Despite the school’s strict Christian ethos and code and their stringent admissions policy, I was troubled about several issues. The children were “just children“, prone to all the negative peer influences I had noticed in government public schools. There was the same type of bullying, cliques, tensions, pride and performances, fears and anxieties, and there was a lack of individual differentiation.
Despite this, Tess thrived at school, but my heart was troubled. I felt that the Lord wanted me to nurture and disciple my child’s spiritual life. I was convicted of “spiritual duplicity”; of the many hours each day of these “other” influences and pressures on my child.
Homeschooling as a family
At this time my husband bought a farm a few kilometers outside a small rural town. There were no English schools and so we had to homeschooling our 3 children.
By the end of our 2nd year of homeschooling a group of new homeschool families from our district gathered at our farm each month .
Many parents from this group told me that they withdrew their children from school for the following reasons:
- Parents made spiritual decisions to bring their child up in the fear of the Lord, according to His Word and principles.
- Parents wanted to spend more time with their young children and nurture their natural desire to learn.
- Families had met other homeschool families and wanted to bring about the change in their children’s characters that they so admired: loving, supportive, caring relationships, respect for one another, helpful and capable, responsible, involved in family business etc.
- Their child could not cope academically in the school system.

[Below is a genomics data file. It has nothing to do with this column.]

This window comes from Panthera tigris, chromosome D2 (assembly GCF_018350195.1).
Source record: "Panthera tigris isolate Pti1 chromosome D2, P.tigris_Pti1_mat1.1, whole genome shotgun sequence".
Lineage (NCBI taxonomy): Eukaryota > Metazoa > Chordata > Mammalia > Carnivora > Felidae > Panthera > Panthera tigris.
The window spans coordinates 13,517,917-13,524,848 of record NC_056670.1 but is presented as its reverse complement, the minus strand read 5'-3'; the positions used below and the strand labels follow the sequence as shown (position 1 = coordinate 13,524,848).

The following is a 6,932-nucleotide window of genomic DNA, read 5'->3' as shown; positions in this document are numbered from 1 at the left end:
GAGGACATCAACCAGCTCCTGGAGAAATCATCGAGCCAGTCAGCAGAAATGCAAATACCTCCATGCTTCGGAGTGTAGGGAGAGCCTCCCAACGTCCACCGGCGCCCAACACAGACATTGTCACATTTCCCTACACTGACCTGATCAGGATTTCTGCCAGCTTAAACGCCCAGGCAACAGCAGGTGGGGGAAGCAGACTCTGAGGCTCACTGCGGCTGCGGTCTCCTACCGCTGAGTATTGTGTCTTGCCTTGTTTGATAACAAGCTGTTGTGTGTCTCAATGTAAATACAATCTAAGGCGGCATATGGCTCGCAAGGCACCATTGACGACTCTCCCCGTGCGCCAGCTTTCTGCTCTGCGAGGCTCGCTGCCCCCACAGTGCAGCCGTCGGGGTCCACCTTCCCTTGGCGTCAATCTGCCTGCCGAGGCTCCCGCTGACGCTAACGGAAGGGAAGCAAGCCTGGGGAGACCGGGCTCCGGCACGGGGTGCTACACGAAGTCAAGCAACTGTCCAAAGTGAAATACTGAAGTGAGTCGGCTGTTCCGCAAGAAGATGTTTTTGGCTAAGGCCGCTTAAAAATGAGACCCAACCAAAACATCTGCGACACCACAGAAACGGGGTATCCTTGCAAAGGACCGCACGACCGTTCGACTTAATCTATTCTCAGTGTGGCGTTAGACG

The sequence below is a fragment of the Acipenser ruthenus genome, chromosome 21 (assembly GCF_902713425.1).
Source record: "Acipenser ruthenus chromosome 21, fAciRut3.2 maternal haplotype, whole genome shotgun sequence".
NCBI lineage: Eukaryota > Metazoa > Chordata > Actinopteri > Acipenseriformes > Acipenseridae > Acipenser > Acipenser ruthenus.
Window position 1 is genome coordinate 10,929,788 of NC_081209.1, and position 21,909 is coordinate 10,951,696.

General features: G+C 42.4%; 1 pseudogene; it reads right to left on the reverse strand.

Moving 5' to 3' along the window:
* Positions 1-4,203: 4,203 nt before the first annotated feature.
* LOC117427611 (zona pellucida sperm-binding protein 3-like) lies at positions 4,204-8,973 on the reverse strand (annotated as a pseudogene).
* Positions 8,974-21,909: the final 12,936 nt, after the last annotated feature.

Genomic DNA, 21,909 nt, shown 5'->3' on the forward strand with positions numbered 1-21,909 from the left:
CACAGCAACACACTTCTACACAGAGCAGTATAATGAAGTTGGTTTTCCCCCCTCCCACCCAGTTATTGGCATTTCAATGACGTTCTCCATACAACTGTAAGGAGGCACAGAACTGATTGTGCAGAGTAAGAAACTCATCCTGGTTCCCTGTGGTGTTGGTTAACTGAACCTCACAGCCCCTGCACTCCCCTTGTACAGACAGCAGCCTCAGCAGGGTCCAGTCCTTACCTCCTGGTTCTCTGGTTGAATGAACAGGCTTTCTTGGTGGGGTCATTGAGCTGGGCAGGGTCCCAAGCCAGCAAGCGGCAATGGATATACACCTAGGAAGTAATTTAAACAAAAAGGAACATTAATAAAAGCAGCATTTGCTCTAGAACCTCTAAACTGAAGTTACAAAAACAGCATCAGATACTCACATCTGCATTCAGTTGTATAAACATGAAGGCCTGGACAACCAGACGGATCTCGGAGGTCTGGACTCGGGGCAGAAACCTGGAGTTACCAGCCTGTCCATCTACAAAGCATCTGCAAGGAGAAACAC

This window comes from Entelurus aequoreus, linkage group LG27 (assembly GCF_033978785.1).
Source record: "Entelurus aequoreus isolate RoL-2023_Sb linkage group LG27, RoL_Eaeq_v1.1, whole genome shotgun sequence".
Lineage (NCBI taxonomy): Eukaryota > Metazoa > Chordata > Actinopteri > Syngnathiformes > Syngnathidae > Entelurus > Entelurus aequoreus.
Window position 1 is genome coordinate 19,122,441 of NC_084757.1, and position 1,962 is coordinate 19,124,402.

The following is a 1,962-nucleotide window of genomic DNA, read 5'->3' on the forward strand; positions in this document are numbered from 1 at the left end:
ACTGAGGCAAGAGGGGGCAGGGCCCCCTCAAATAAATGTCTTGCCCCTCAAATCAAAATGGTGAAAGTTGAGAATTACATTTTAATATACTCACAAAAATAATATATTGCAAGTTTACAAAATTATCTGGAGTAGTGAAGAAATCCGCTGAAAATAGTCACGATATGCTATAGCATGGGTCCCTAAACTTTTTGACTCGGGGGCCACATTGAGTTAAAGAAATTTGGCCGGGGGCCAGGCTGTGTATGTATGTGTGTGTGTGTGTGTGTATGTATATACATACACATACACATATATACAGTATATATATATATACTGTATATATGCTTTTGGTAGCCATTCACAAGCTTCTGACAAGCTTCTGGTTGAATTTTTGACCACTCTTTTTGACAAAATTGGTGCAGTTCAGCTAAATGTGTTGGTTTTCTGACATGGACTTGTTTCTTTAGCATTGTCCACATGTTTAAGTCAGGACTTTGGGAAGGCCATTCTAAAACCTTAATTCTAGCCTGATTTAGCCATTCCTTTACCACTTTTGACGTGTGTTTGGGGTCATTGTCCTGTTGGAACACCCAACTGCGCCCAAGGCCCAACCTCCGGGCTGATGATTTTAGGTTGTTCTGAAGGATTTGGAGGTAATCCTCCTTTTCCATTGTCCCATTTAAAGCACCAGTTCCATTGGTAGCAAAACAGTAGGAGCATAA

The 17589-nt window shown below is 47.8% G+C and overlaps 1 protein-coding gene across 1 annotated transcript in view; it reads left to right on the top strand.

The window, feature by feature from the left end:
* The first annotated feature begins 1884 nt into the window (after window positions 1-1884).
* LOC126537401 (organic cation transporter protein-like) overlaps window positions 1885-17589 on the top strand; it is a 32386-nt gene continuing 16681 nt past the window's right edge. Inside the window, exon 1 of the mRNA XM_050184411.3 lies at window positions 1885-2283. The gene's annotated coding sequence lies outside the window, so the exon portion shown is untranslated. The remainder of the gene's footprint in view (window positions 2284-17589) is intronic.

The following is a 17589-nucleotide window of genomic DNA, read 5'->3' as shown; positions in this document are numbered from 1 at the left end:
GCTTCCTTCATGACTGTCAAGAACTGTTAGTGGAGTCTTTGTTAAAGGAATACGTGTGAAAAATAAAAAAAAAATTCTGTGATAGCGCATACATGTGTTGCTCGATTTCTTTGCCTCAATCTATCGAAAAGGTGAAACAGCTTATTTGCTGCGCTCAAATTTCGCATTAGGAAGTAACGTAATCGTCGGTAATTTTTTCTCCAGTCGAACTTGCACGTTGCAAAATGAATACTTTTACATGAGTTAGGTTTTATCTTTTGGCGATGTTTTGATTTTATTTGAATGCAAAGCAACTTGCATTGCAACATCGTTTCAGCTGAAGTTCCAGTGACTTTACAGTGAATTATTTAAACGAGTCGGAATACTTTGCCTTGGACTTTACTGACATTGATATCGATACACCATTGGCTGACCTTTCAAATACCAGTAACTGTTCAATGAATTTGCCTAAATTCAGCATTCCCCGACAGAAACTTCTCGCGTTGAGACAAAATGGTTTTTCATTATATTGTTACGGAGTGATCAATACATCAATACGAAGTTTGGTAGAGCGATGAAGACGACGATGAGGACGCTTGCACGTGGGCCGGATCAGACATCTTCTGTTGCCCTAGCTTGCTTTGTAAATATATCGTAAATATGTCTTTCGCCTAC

- Their child was unhappy socially, bullied or unaccepted.
- The school could not provide for their child’s interests or learning style.
- The school insisted on medication for hyperactivity and the parents did not agree with this approach.
- Negative (and even unlawful) activities at school were a bad influence on their children.
- Afrikaans families wanted to teach their children in English, or equip them with an international curriculum.
- Families were considering emigration and wanted to prepare their children as explained in the reason above.
- Parents were encouraged to homeschool because the trend had become more socially acceptable and well-represented.
Many times over the past 14 years of homeschooling I have declared that our homeschooling decision is NOT cast in stone.
As we navigated our choices for Tess’ high school and her completion certification, we have offered her alternatives ~ an opportunity to study at boarding school or attend college or follow other correspondence courses. She has chosen to continue to homeschool to matriculation.
My youngest daughter has loved the nurturing and loving relationship of homeschool and tells others that she homeschools because she can “get the most cuddles this way” and she enjoys eating snacks while she learns.
She has struggled more than the others learning to read and has difficulty with her spelling. I’m sure that if she were in a normal school she would have been labelled and she may have negatively compared herself with her peers. However, with homeschooling, she has progressed at her own pace and has finally become an independent reader, despite it being so difficult for her.
We are able to cater for her unique learning style and provide a safe and nurturing environment for her to grow and mature.
As I mature and gain experience in my journey as a homeschool teacher, I have realized that I can relax more. As Charlotte Mason suggests, I do not need to direct everything.
I believe that information can be learnt at any time and that there will always be ‘gaps’. As my children learn to research, read and discover, record and express what they have learnt, they develop the most valuable assets.
We are present, connected and attentive to our children in all areas of their lives.
We can consistently nurture, encourage, disciple and discipline our children.
We are living one-life in His life.
We all consider our homeschooling as a privilege.
It is a joy to live and learn and grow together.
What has motivated your decisions to homeschool? How have you grown and changed in this journey? Feel free to share with us in the comments.